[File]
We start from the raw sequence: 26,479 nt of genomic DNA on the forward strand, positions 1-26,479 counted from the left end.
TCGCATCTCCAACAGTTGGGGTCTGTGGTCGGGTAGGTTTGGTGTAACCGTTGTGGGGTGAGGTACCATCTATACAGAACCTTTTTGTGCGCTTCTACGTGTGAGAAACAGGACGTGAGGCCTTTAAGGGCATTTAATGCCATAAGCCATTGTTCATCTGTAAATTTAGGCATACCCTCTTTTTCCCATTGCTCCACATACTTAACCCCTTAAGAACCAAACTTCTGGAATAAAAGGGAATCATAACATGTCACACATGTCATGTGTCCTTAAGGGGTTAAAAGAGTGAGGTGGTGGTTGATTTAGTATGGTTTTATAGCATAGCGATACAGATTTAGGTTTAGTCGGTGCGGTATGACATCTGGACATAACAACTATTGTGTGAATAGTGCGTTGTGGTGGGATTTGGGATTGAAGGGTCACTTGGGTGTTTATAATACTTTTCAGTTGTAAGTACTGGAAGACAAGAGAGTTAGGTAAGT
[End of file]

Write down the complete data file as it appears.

We start from the raw sequence: 26,479 nt of genomic DNA on the forward strand, positions 1-26,479 counted from the left end.
TCGCATCTCCAACAGTTGGGGTCTGTGGTCGGGTAGGTTTGGTGTAACCGTTGTGGGGTGAGGTACCATCTATACAGAACCTTTTTGTGCGCTTCTACGTGTGAGAAACAGGACGTGAGGCCTTTAAGGGCATTTAATGCCATAAGCCATTGTTCATCTGTAAATTTAGGCATACCCTCTTTTTCCCATTGCTCCACATACTTAACCCCTTAAGAACCAAACTTCTGGAATAAAAGGGAATCATAACATGTCACACATGTCATGTGTCCTTAAGGGGTTAAAAGAGTGAGGTGGTGGTTGATTTAGTATGGTTTTATAGCATAGCGATACAGATTTAGGTTTAGTCGGTGCGGTATGACATCTGGACATAACAACTATTGTGTGAATAGTGCGTTGTGGTGGGATTTGGGATTGAAGGGTCACTTGGGTGTTTATAATACTTTTCAGTTGTAAGTACTGGAAGACAAGAGAGTTAGGTAAGT